by Anil Pharande, Chairman, Pharande Spaces
The second wave of Covid-19 is devastating - but this time, it has not caught the real estate sector completely unprepared. Developers learned many lessons from Lockdown 1.0.
No doubt, in the highly affected states in Maharashtra, the second lockdown has again caused an outward migration of construction labourers. The worst Covid-19-hit cities are Mumbai and Pune, where the bulk of real estate construction is underway. Nevertheless, the situation is not as grim as it was during the first lockdown.
In the Pune Municipal Region and Pimpri-Chinchwad Municipal Corporation, a large number of the migrant workers returning to their hometowns are from the hospitality and other services sectors. This is not surprising because hospitality has been hit very hard and its workers face an uncertain future.
It is impossible to predict when hotels, restaurants and resorts will be able to recover. With no revenues being generated, owners cannot afford to pay idle workers. Real estate, on the other hand, continues to sell. Recent reports by leading real estate consultancies confirm that in cities like Mumbai and Pune, no less than 65-70% of the pre-COVID-19 demand for housing has returned.
Since developers continue to generate revenues, they can also take many measures to assist their construction workers. Before the pandemic, over 43 million unskilled labourers were working in construction or building activity in India. Of this, more than 75% were migrant labourers from small towns and villages.
During the first lockdown, the fear of getting infected coupled with lack of work and affordable accommodation caused construction workers to abandon their sites and return home by any means available to them.
It was tragic and disheartening to witness. According to the Construction Workers Federation of India, over 70% of India's migrant population went back to their hometowns in 2020. The real estate sector was caught unawares - developers lacked any prior knowledge and expertise to handle the situation.
By the time they began to improvise and re-strategize, most migrant workers had already left the cities. Thus, the impact of the pandemic on real estate construction was massive during the first wave.
Lockdown 2.0 - Lessons learned and implemented
During the current second wave, even as active cases have exceeded all calculations, the situation at construction sites is not as gloomy as it was in 2020. In the first place, there is no stringent lockdown across the country as was seen last year, when all construction work came to a total halt after the intense 21-day lockdown was announced.
At that time, millions of workers were left without work or wages. This time, in Maharashtra, construction using local labourers is allowed with provisos. Meanwhile, CREDAI (Confederation of Real Estate Developers Association of India) has assured construction workers not only of accommodation but also groceries, medical assistance and enhanced hygiene and safety.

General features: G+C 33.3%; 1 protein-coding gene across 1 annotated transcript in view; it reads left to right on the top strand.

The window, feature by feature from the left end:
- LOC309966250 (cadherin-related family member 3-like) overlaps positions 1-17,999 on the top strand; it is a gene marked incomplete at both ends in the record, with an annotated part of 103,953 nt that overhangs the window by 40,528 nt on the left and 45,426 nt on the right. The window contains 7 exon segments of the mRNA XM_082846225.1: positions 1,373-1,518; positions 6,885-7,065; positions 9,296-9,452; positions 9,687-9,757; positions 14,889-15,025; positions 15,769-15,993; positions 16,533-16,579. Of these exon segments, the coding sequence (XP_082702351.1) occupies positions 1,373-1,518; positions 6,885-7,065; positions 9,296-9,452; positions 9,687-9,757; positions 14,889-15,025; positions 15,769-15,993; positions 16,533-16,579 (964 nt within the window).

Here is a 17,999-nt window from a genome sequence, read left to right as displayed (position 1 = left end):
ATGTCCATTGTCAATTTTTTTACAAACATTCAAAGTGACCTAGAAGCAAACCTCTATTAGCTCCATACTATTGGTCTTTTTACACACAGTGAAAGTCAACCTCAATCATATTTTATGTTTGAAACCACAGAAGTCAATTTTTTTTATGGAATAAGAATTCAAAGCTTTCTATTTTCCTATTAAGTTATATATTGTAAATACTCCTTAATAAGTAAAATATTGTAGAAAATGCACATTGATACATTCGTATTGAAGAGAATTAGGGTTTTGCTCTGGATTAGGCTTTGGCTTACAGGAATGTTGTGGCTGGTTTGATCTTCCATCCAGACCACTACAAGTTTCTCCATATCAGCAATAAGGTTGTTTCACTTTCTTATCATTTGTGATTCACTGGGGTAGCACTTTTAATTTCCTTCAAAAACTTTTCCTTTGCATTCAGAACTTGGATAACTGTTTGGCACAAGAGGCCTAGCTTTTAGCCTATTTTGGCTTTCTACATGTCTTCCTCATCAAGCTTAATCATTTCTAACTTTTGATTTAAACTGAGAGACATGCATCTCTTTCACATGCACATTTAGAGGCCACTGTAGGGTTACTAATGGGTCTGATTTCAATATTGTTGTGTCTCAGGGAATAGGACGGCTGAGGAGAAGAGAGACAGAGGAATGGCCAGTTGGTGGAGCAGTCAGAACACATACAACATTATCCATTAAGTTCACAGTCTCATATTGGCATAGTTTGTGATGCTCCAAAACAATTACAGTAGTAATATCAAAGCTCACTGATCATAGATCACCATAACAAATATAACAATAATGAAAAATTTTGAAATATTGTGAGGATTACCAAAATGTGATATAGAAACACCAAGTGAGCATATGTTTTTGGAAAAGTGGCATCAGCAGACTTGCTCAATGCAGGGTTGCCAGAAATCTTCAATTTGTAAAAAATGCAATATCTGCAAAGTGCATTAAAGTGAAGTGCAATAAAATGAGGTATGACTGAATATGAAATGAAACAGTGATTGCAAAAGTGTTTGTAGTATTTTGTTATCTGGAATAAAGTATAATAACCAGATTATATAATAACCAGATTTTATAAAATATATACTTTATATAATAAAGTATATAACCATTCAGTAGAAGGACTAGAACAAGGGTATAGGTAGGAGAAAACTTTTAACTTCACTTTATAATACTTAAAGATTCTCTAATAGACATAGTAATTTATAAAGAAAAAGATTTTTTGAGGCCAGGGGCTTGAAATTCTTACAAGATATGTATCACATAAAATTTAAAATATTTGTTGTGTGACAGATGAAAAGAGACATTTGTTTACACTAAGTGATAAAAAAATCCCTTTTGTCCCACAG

Regular Covid-19 testing is being done at sites and even medical isolation facilities are available at many of them. Workers there have the assurance of immediate medical attention and daily site sanitation. CREDAI has also announced that it would provide free vaccination to over 2.5 crore construction workers at the sites.
With over 13,000 developer members across 217 cities and towns, CREDAI had also petitioned the government to make all construction labourers over 21 years eligible for vaccination. In the most recent announcement, the government has cleared vaccinations for all aged 18 and above.
This effectively covers the entire construction sector and will be a massive relief to developers and construction workers alike.
These days will also pass
Currently, about 12-15% of the construction workers have left the sites to return home for the duration of the current lockdown. This is certainly lower than it was in 2020, and we do not expect the number to increase since the government's support and preparedness of developers have had a positive impact.
Also, going by their own past experiences, many construction workers have realized that they are much better off in the cities than in their hometowns, where there are currently almost no employment opportunities.
In short, while it has slowed down during Lockdown 2.0 and the alarming rise of COVID-19 cases, construction continues in cities like Mumbai and Pune. Equally importantly, this construction activity is driven by actual demand since the pandemic has brought about a new awareness about the importance of housing.
Construction continues to be one of the largest employers of unskilled labour in the country. The desire to own homes has never been higher than during these pandemic times. Two positives can never result in a negative, so we expect things to normalize quickly once the current curbs are lifted.